children

Holiday hackathon makes toys accessible for children with disabilities

Mickey mouse, doll, elephant and flamingo toys

Local roboticist teams adapt interactive toys for easier manipulation

By: ASU Now

Two local robotics teams just made the holidays more accessible for 20 local children who face challenges manipulating interactive toys.

Arizona State University’s Desert WAVE and a high school team from Chandler, Arizona, called Degrees of Freedom, joined forces last weekend at CREATE at the Arizona Science Center, to “hack” toys for children with disabilities. Both teams were founded by the local Si Se Puede Foundation.

“When I look at the kids that we are able to help, I see just that: kids,” said Desert WAVE member Jessica Dirks, an ASU sophomore with a double major in human systems engineering and robotics. “They have hopes and dreams and love toys just as much as I do. The only thing separating us is the size of a switch — and that is something I am confident and capable of changing for these fellow dreamers.”

While commercially adapted toys exist for children with physical limitations, they can cost up to four times the retail cost of similar, off-the-shelf toys. The adaptations made during the event cost less than $5 in parts and required basic electrical skills, like soldering, provided by the two teams.

The modified toys help children develop functional skills like problem-solving, offer a foundation for socialization, and perhaps most importantly, have fun with toys.

“My favorite moment of this event was right after I finished adapting my first toy,” said Khushi Parikh, a sophomore at Gilbert Classical Academy and part of the Degrees of Freedom team.

Read the full article here:https://bit.ly/2M8fII7

Navigating education options when your kid has a disability

Photo of the headline of the NYT Parenting article by Amy Silverman
A screenshot of Amy Silverman’s essay in NYT Parenting on choosing a school best suited for her daughter.

The New York Times Parenting section recently featured an essay by NCDJ Board member and journalist Amy Silverman, who elucidates the challenges parents face when it comes to choosing the right school for kids with disabilities. Silverman discusses what it was like to transition her daughter Sophie, who has Down syndrome, into a local elementary school and describes navigating red tape and school administrators to ensure Sophie would receive support services suited to her needs.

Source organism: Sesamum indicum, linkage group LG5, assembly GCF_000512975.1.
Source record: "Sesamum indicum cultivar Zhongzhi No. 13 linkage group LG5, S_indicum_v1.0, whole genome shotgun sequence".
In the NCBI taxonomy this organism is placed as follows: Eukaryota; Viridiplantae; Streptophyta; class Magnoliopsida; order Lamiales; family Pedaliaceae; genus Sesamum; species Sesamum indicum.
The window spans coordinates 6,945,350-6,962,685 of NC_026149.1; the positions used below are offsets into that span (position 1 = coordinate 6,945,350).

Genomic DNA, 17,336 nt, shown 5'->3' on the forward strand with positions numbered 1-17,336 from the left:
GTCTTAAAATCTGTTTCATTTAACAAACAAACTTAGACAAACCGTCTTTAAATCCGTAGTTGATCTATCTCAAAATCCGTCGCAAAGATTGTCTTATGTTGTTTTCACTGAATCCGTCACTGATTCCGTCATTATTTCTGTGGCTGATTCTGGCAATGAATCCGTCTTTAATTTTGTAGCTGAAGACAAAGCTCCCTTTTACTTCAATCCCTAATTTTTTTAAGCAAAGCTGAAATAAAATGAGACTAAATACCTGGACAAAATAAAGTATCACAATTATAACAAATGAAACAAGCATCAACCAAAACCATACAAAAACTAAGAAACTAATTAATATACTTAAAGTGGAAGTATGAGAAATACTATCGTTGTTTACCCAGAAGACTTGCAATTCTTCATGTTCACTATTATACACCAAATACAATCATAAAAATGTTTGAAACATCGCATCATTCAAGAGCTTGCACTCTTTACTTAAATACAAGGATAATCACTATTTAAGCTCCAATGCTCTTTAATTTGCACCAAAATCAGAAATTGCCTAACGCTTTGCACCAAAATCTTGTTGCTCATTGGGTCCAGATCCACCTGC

The article also mentions that it is important for parents of children with disabilities to understand the Individuals with Disabilities Education Act and provides a link to an overview of the federal law.

You can read Silverman’s essay in the New York Times online by clicking here.

Blind students perform tap routine with professional ballet troupe in Pennsylvania

A group of students from the Overbrook School for the Blind in Philadelphia recently treated audiences to a tap dance alongside members of the Pennsylvania Ballet’s youth troupe. The performance was part of the ceremony for Art-Reach’s 2018 Cultural Access Awards which aim to promote participation in the arts amongst people with disabilities. Journalist Monica Marie Zorrilla documented the emotional performance for local outlet ‘BillyPenn.

Easter activities for kids with disabilities

Local CBS station in Dallas/ Fort Worth visited a festive Easter egg hunt designed specifically for kids with disabilities. The video report, posted to YouTube, describes how the eggs make loud beeps so that people with sensory disabilities can find them. The event was organized by local community members and many parents  appreciated how the overall tone of the festivities was tailored to accommodate kids with high anxiety.

‘The Silent Child’ about deaf girl wins 2018 Oscar for Best Short Film

A short film about a 4-year-old deaf girl called “The Silent Child” won the 2018 Academy Award for Best Short Film (Live Action). The film’s title character is played by Maisie Sly who is deaf in real life. The film was written by UK actress Rachel Shenton and directed by her fiancé Chris Overton. During the awards ceremony Shenton used American Sign Language to translate her acceptance speech, which doubled as a passionate description of communication challenges faced by children with disabilities.